Knowing how the team feels about things allows us to identify what’s going on. One option for this is MoodApp.

Takeaways – Agile Metrics

Remember, metrics are not for managers, they are for teams to learn and explore how they can improve themselves. Don’t simply use the Velocity Chart, take advantage of what is available and explore all options.

Look at the Control Chart in JIRA to see your teams lead and cycle time. Look at the Cumulative Flow Diagram in JIRA to see the WIP and where your team is spending most of their time. And remember:

  • that which is measured will improve, at a cost.
  • when a measure becomes a target it ceases to be a good measure.
  • correlation is not causation.

One final thought Doc shared: if you measure the time spent on a project you have an opportunity for capitalisation.

Find Agile Metrics slides on Slideshare.

Like this stuff? Follow @DocOnDev and react on Twitter:

Last Wednesday I had the good fortune to attend Culture Con 2012, and let me tell you, it was brilliant! I wanted to share what I learned at the event as there was some gold! First off, kudos to Dyn for organising and Zendesk for hosting the event.

Culture Con, surprise surprise, was all about the culture of a company. For some people it touched on entitlement, others were interested in hiring for culture fit, some wanted to know how to build a culture and others wanted to know how to keep a culture alive as the company grew. The audience was primarily HR Directors of technology companies. I have a new found appreciation for what these HR Directors do day-to-day, and the challenges they face. Hat tip to Julie Rogers and the Atlassian Talent team for putting up with all of the Atlassians and their needs and wants!

People are Assets, not Expenses

Hal Halladay of Infusionsoft brought something interesting to my attention: business managers should be looking at people today as they looked at factory machinery in the 20th century – as a tangible asset that lives on their Balance Sheet, as opposed to an expense that is only present on the P&L. In the 20th century with the explosion of factories during the industrial revolution labour became part of the production lifecycle. However, labour was seen as an expense as one person could be easily changed for another. Labour was not a fixed asset that lived on the balance sheet like a machine.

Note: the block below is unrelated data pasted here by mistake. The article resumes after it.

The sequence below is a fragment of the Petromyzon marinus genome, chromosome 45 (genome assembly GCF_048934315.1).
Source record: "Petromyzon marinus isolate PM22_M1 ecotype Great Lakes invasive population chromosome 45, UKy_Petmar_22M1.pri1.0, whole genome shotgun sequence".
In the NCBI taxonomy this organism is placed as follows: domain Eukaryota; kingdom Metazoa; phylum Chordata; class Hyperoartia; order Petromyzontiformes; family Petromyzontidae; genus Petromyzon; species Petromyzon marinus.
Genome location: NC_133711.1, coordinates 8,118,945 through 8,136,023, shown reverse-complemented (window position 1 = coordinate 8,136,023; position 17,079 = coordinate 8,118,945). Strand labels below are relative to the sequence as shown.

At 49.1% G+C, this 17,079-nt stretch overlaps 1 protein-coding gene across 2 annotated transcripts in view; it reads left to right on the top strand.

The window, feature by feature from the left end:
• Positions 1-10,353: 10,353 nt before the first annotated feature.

Fast forward to the 21st century and we are still treating labour as an expense on the Balance Sheet. As an employee you are an expense, part of the COGS (cost of goods sold) of a product. However, you and your tacit knowledge do not appear on the Balance Sheet. This, despite the fact that you are not easily replaceable, despite the fact that today labour is the largest expense of these technology companies.

So, what do we do? Well, companies have been manufacturing assets in the form of IP that stifles innovation, while at the same time we see AcquiHire become commonplace. These seem at odds. We are acquiring companies for their talent but we can not add that to our balance sheet as anything except goodwill. And we pursue IP that is so broad and vague that any company could be at risk of being sued into oblivion.

Hal argues that we need to start looking at labour in a different manner, that it is time to start treating your employees as an asset on the Balance Sheet. Of course, the GAAP (generally accepted accounting principals) doesn’t support this today, so we can’t just make the change. Something to ponder for your own company.

Building a Culture

There were a number of speakers on this topic throughout the day. A few of the tips from Mikkel Svane of Zendesk were really valuable as he was sharing how Zendesk was scaling quickly while retaining their culture. A few of the suggestions that I picked up on:

Cross-functional Outings

I think the cross-functional outings could be really useful. For example, Support and Engineering, or Talent and Sales. We don’t do anything like this at Atlassian today so it is something I am going to try. Usually we’re doing outings within our team, not more broadly.

Buddy Lunch

Buddy lunches are something we certainly do at Atlassian today – I was Mike Sharp’s buddy back in the day, and Michael Knighten was mine. They are a lot of fun and work well. One interesting twist is that at Zendesk they give a gift card for the lunch to the new employee instead of the buddy. They found that this approach led to the lunches happening sooner, often in the first week as opposed to a few weeks later when the existing employee (the buddy) had time – which is too late to make a first impression.

Company Yearbook